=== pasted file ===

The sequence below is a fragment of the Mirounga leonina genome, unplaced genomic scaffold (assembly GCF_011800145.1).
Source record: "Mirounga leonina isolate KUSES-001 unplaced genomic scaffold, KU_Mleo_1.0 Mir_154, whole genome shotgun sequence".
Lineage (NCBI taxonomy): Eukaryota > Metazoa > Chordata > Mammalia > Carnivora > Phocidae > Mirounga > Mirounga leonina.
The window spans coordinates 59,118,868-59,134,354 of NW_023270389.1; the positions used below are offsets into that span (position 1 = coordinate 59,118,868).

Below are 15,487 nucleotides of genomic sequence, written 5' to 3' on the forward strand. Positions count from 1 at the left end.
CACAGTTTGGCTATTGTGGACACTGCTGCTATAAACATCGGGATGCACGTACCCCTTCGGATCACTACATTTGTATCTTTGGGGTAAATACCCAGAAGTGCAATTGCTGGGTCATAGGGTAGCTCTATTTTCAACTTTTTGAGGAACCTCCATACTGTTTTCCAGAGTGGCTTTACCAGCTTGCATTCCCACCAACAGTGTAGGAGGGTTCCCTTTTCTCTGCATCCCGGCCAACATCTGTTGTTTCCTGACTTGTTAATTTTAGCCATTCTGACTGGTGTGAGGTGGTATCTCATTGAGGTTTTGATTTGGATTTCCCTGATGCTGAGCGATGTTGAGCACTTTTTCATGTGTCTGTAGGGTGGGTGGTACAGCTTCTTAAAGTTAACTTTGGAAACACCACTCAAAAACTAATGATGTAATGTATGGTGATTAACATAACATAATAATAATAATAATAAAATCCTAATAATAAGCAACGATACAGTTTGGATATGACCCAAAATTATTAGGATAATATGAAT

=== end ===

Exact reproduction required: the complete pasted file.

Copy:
The sequence below is a fragment of the Mirounga leonina genome, unplaced genomic scaffold (assembly GCF_011800145.1).
Source record: "Mirounga leonina isolate KUSES-001 unplaced genomic scaffold, KU_Mleo_1.0 Mir_154, whole genome shotgun sequence".
Lineage (NCBI taxonomy): Eukaryota > Metazoa > Chordata > Mammalia > Carnivora > Phocidae > Mirounga > Mirounga leonina.
The window spans coordinates 59,118,868-59,134,354 of NW_023270389.1; the positions used below are offsets into that span (position 1 = coordinate 59,118,868).

Below are 15,487 nucleotides of genomic sequence, written 5' to 3' on the forward strand. Positions count from 1 at the left end.
CACAGTTTGGCTATTGTGGACACTGCTGCTATAAACATCGGGATGCACGTACCCCTTCGGATCACTACATTTGTATCTTTGGGGTAAATACCCAGAAGTGCAATTGCTGGGTCATAGGGTAGCTCTATTTTCAACTTTTTGAGGAACCTCCATACTGTTTTCCAGAGTGGCTTTACCAGCTTGCATTCCCACCAACAGTGTAGGAGGGTTCCCTTTTCTCTGCATCCCGGCCAACATCTGTTGTTTCCTGACTTGTTAATTTTAGCCATTCTGACTGGTGTGAGGTGGTATCTCATTGAGGTTTTGATTTGGATTTCCCTGATGCTGAGCGATGTTGAGCACTTTTTCATGTGTCTGTAGGGTGGGTGGTACAGCTTCTTAAAGTTAACTTTGGAAACACCACTCAAAAACTAATGATGTAATGTATGGTGATTAACATAACATAATAATAATAATAATAAAATCCTAATAATAAGCAACGATACAGTTTGGATATGACCCAAAATTATTAGGATAATATGAAT